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Summary of Paul Lewis Tedx Talk on the Power of Mobile Phones and Social Media — Innovations That Are Making Every Person a Potential Journalist

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Paul Lewis uses social media and cellphone video and photos to build hard-hitting stories. He first gained notice for his reporting on the death of Ian Tomlinson, when he used a witness’ cellphone video to prove that the police attacked Tomlinson at the 2009 G-20 protests

The international story led to an internal police investigation and changed the way we think about self-policing in a digital era.

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With more and more regular Joes snapping photos in the street, live-tweeting breaking news from the ground, and acting as free sources of political, economic and cultural analysis, not everyone is confident about the future of professional journalism

But according to TED speaker Paul Lewis, who shared two dramatic examples of citizen journalism at work at TEDxThessaloniki in 2011, the pros aren’t going anywhere. As he says this week in an interview with the TED Blog, “there are far more benefits from a collaborative approach working in an engaged way with citizens than there are disadvantages. So I think it’s actually quite a good new news story.” As the head of multimedia special projects at The Guardian, Lewis worked on the cases of political refugee Jimmy Mubenga, whose 2010 death on an airplane was attributed to illness until Lewis and Matthew Taylor gathered crowdsourced information revealing he died of asphyxiation by security guards, and Ian Tomlinson, whose death at the 2009 G20 protests in London was officially said to be caused by a heart attack. Lewis collected footage from other people who’d been at the event to show that Tomlinson, a bystander, had been assaulted and killed by riot police.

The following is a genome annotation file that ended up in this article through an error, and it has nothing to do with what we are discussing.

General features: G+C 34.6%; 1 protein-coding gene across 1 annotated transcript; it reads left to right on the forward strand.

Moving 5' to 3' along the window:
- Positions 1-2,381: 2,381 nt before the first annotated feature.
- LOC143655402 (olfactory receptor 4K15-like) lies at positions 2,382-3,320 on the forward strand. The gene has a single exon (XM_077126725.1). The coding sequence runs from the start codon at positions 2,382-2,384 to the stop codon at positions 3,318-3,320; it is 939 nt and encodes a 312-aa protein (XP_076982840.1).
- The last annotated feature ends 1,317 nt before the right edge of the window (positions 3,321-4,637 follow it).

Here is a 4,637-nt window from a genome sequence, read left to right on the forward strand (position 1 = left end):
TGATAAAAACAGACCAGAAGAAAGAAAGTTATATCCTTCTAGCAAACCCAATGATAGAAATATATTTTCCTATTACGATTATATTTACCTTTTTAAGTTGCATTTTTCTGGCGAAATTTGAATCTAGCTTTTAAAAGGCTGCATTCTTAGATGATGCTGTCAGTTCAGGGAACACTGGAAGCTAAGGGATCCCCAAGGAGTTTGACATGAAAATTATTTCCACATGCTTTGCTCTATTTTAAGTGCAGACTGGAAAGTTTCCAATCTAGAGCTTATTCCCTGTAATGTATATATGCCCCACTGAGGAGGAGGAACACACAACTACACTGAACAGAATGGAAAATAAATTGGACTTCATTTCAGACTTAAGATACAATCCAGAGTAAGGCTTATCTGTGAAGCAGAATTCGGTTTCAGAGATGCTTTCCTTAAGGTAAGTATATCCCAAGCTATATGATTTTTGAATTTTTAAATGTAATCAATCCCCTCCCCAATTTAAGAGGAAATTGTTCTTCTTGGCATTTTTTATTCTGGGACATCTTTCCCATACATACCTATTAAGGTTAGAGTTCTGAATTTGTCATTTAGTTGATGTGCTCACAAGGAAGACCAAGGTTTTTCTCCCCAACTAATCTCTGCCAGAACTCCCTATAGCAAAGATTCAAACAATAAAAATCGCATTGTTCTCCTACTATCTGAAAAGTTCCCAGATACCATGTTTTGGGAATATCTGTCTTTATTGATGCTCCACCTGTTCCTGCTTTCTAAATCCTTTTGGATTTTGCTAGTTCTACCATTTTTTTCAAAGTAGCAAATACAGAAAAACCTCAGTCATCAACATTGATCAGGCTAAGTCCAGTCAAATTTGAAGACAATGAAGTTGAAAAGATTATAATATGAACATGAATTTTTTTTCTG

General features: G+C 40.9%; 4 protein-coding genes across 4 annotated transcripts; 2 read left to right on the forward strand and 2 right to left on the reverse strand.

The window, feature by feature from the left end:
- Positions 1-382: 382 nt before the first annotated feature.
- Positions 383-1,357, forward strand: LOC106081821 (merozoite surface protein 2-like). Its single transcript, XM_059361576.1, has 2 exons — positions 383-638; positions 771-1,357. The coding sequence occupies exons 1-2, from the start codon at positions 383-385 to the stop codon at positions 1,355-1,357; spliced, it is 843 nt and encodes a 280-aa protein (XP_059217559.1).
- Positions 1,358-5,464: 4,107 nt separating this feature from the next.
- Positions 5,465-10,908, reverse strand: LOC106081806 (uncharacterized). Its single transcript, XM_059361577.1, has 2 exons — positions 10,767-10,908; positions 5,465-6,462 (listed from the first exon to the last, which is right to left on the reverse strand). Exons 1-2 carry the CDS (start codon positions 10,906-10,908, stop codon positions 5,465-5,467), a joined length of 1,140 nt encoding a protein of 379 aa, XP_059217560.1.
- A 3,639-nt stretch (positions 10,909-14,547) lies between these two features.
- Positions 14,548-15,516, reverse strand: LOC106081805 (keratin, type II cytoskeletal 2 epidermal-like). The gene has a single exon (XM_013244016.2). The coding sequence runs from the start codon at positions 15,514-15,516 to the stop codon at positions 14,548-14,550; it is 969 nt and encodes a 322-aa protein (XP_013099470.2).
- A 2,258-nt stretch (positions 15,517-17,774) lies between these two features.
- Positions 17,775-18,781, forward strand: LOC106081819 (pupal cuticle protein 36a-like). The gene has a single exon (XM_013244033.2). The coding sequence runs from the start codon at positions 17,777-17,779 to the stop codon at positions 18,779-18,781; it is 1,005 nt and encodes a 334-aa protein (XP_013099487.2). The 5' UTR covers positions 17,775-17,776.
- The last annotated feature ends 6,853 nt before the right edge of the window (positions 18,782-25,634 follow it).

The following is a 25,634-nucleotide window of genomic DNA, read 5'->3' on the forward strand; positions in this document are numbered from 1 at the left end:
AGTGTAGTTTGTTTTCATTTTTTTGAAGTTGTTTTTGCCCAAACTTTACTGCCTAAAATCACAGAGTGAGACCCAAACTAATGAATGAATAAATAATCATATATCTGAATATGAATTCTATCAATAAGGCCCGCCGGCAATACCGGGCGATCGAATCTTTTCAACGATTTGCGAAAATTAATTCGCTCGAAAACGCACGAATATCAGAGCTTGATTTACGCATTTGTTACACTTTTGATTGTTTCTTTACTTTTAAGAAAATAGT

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Given these points, the dynamics of the attention economy are structurally set up to undermine the human will. If politics is an expression of our human will, on individual and collective levels, then the attention economy is directly undermining the assumptions that democracy rests on. If Apple, Facebook, Google, Twitter, Instagram and Snapchat are gradually chipping away at our ability to control our own minds, could there come a point, I ask, at which democracy no longer functions?

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